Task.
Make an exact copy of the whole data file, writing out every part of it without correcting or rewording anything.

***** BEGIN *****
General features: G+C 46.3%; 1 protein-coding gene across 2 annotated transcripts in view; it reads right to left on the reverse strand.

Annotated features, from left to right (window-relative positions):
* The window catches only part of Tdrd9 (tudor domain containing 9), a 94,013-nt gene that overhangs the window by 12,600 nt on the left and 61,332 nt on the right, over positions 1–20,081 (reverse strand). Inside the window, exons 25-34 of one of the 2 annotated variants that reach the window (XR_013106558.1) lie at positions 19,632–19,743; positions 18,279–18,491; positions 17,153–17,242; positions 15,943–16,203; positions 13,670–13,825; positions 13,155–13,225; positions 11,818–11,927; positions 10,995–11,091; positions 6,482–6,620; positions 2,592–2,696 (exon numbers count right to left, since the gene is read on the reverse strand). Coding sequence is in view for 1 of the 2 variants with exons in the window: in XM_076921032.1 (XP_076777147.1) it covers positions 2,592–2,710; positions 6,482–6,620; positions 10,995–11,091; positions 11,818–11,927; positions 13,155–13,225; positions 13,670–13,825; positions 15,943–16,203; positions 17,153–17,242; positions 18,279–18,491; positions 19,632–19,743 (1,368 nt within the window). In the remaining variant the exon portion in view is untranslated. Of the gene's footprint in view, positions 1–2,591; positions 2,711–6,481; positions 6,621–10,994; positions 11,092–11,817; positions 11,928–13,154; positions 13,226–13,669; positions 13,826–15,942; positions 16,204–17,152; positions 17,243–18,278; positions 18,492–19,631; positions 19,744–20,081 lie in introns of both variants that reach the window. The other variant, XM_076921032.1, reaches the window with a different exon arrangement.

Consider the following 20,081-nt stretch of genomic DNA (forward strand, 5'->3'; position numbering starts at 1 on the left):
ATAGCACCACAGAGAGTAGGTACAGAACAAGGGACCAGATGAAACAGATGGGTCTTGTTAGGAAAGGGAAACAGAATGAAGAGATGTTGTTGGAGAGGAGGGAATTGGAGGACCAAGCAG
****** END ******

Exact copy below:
General features: G+C 46.3%; 1 protein-coding gene across 2 annotated transcripts in view; it reads right to left on the reverse strand.

Annotated features, from left to right (window-relative positions):
* The window catches only part of Tdrd9 (tudor domain containing 9), a 94,013-nt gene that overhangs the window by 12,600 nt on the left and 61,332 nt on the right, over positions 1–20,081 (reverse strand). Inside the window, exons 25-34 of one of the 2 annotated variants that reach the window (XR_013106558.1) lie at positions 19,632–19,743; positions 18,279–18,491; positions 17,153–17,242; positions 15,943–16,203; positions 13,670–13,825; positions 13,155–13,225; positions 11,818–11,927; positions 10,995–11,091; positions 6,482–6,620; positions 2,592–2,696 (exon numbers count right to left, since the gene is read on the reverse strand). Coding sequence is in view for 1 of the 2 variants with exons in the window: in XM_076921032.1 (XP_076777147.1) it covers positions 2,592–2,710; positions 6,482–6,620; positions 10,995–11,091; positions 11,818–11,927; positions 13,155–13,225; positions 13,670–13,825; positions 15,943–16,203; positions 17,153–17,242; positions 18,279–18,491; positions 19,632–19,743 (1,368 nt within the window). In the remaining variant the exon portion in view is untranslated. Of the gene's footprint in view, positions 1–2,591; positions 2,711–6,481; positions 6,621–10,994; positions 11,092–11,817; positions 11,928–13,154; positions 13,226–13,669; positions 13,826–15,942; positions 16,204–17,152; positions 17,243–18,278; positions 18,492–19,631; positions 19,744–20,081 lie in introns of both variants that reach the window. The other variant, XM_076921032.1, reaches the window with a different exon arrangement.

Consider the following 20,081-nt stretch of genomic DNA (forward strand, 5'->3'; position numbering starts at 1 on the left):
ATAGCACCACAGAGAGTAGGTACAGAACAAGGGACCAGATGAAACAGATGGGTCTTGTTAGGAAAGGGAAACAGAATGAAGAGATGTTGTTGGAGAGGAGGGAATTGGAGGACCAAGCAG